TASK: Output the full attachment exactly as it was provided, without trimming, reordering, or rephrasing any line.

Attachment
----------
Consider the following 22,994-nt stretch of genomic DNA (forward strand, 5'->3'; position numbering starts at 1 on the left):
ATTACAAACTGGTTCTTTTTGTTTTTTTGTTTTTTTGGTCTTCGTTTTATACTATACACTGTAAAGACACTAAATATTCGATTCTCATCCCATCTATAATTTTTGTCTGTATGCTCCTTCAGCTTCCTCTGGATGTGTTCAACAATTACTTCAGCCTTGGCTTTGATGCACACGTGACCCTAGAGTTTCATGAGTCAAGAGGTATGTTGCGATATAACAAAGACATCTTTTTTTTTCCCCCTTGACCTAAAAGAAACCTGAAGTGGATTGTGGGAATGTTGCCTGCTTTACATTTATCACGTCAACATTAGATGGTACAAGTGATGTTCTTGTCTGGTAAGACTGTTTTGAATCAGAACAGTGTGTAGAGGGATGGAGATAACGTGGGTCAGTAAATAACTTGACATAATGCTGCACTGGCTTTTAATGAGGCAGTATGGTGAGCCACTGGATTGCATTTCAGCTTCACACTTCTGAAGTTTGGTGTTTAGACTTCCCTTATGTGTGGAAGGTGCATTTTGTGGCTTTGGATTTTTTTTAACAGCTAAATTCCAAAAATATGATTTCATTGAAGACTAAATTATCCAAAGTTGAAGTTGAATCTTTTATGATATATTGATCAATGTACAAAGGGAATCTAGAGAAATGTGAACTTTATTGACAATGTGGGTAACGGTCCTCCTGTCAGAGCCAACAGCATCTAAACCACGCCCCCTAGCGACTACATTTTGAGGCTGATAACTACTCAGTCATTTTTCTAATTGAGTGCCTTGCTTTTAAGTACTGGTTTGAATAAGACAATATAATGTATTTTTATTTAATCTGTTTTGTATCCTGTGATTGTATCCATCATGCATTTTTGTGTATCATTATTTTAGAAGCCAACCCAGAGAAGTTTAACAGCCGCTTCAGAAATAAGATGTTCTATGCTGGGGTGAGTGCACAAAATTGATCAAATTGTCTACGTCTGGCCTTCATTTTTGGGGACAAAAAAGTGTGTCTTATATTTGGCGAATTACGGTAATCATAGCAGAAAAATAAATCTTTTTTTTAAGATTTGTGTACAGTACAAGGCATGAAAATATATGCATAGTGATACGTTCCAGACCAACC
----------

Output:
Consider the following 22,994-nt stretch of genomic DNA (forward strand, 5'->3'; position numbering starts at 1 on the left):
ATTACAAACTGGTTCTTTTTGTTTTTTTGTTTTTTTGGTCTTCGTTTTATACTATACACTGTAAAGACACTAAATATTCGATTCTCATCCCATCTATAATTTTTGTCTGTATGCTCCTTCAGCTTCCTCTGGATGTGTTCAACAATTACTTCAGCCTTGGCTTTGATGCACACGTGACCCTAGAGTTTCATGAGTCAAGAGGTATGTTGCGATATAACAAAGACATCTTTTTTTTTCCCCCTTGACCTAAAAGAAACCTGAAGTGGATTGTGGGAATGTTGCCTGCTTTACATTTATCACGTCAACATTAGATGGTACAAGTGATGTTCTTGTCTGGTAAGACTGTTTTGAATCAGAACAGTGTGTAGAGGGATGGAGATAACGTGGGTCAGTAAATAACTTGACATAATGCTGCACTGGCTTTTAATGAGGCAGTATGGTGAGCCACTGGATTGCATTTCAGCTTCACACTTCTGAAGTTTGGTGTTTAGACTTCCCTTATGTGTGGAAGGTGCATTTTGTGGCTTTGGATTTTTTTTAACAGCTAAATTCCAAAAATATGATTTCATTGAAGACTAAATTATCCAAAGTTGAAGTTGAATCTTTTATGATATATTGATCAATGTACAAAGGGAATCTAGAGAAATGTGAACTTTATTGACAATGTGGGTAACGGTCCTCCTGTCAGAGCCAACAGCATCTAAACCACGCCCCCTAGCGACTACATTTTGAGGCTGATAACTACTCAGTCATTTTTCTAATTGAGTGCCTTGCTTTTAAGTACTGGTTTGAATAAGACAATATAATGTATTTTTATTTAATCTGTTTTGTATCCTGTGATTGTATCCATCATGCATTTTTGTGTATCATTATTTTAGAAGCCAACCCAGAGAAGTTTAACAGCCGCTTCAGAAATAAGATGTTCTATGCTGGGGTGAGTGCACAAAATTGATCAAATTGTCTACGTCTGGCCTTCATTTTTGGGGACAAAAAAGTGTGTCTTATATTTGGCGAATTACGGTAATCATAGCAGAAAAATAAATCTTTTTTTTAAGATTTGTGTACAGTACAAGGCATGAAAATATATGCATAGTGATACGTTCCAGACCAACC